“Therefore, thus says the Lord: You have not obeyed me by proclaiming liberty, every one to his brother and to his neighbor; behold, I proclaim to you liberty to the sword, to pestilence, and to famine, declares the Lord. I will make you a horror to all the kingdoms of the earth. And the men who transgressed my covenant and did not keep the terms of the covenant that they made before me, I will make them like the calf that they cut in two and passed between its parts— the officials of Judah, the officials of Jerusalem, the eunuchs, the priests, and all the people of the land who passed between the parts of the calf. And I will give them into the hand of their enemies and into the hand of those who seek their lives. Their dead bodies shall be food for the birds of the air and the beasts of the earth.

In this passage, the curse of the covenant is highlighted. When the halves of the calf were divided, the people making the covenant would walk between the parts as a promise that if they broke the covenant, then they themselves should be torn in half as a curse for breaking it. They effectively walked a straight and narrow path in order to uphold the promise. This is seen in an elevated way in Genesis 15 when God Himself makes His eternal covenant with Abraham as a promise that ALL people would be blessed through him.

In verses 9-10, Abraham obeys God’s instructions to bring a heifer three years old, a female goat three years old, a ram three years old, a turtledove, and a young pigeon. He then cuts each of these in half, but instead of passing between these himself, something else amazing and unheard of happens in vss 17-21.

When the sun had gone down and it was dark, behold, a smoking fire pot and a flaming torch passed between these pieces. On that day the Lord made a covenant with Abram, saying, “To your offspring I give this land, from the river of Egypt to the great river, the river Euphrates, the land of the Kenites, the Kenizzites, the Kadmonites, the Hittites, the Perizzites, the Rephaim, the Amorites, the Canaanites, the Girgashites and the Jebusites.”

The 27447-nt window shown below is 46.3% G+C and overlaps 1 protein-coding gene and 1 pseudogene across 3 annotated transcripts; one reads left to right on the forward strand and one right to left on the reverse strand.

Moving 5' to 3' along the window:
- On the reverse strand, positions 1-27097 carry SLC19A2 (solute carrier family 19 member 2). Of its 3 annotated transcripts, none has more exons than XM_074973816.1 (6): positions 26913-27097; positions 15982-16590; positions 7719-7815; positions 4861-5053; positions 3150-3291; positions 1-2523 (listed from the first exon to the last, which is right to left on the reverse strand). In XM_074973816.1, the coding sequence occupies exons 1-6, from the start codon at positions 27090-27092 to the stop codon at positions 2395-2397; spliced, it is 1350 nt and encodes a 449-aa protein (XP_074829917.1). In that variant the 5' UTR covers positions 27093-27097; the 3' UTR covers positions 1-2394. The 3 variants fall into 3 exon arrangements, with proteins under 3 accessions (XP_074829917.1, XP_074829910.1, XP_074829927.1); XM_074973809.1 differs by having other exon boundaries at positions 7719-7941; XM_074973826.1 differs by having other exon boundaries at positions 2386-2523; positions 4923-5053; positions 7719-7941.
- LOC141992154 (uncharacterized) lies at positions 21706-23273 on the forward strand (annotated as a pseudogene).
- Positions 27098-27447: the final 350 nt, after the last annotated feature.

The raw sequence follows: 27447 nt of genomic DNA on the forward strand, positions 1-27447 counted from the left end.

God Himself passes between the parts! He makes a promise that if He does not fulfill this covenant, then God, the God of all creation, would be torn in two.

And that is exactly what happened.

In Matthew 26:26-27, see what Jesus says about this same covenant promise made in Genesis 15:

Now as they were eating, Jesus took bread, and after blessing it broke it and gave it to the disciples, and said, “Take, eat; this is my body.” And he took a cup, and when he had given thanks he gave it to them, saying, “Drink of it, all of you, for this is my blood of the covenant, which is poured out for many for the forgiveness of sins.”

When Jesus tore the bread in half and said, “This is my body.” He was saying, I am about to be torn in two for you. But, He wasn’t being torn in half for us because of anything He had done. We know this from 2 Cor 5: 21 “For our sake he made him to be sin who knew no sin, so that in him we might become the righteousness of God.” God Himself was about to take the curse for us all. In Mark 15:33-34, we see God Himself being torn in two:

And when the sixth hour had come, there was darkness over the whole land until the ninth hour. And at the ninth hour Jesus cried with a loud voice, “Eloi, Eloi, lema sabachthani?” which means, “My God, my God, why have you forsaken me?”

In that three hour period for the first and only time in human history and for eternity, God Himself was torn apart. The Father turned away from His Son because of the sin of all mankind, for our sin! God Himself tore Himself apart like the calf in Jeremiah and the animals in Genesis 15. He tore Himself and between Heaven and Earth, a straight and narrow path of the New Covenant Jesus instituted in His blood (Matt26:27) was made for you and me and His Spirit walked the path between (Gal 4:6) as the Spirit of God in the form of the fire pot did in Gen 15. And now Jesus says, “Take up your cross and follow me!” Matt 16:24.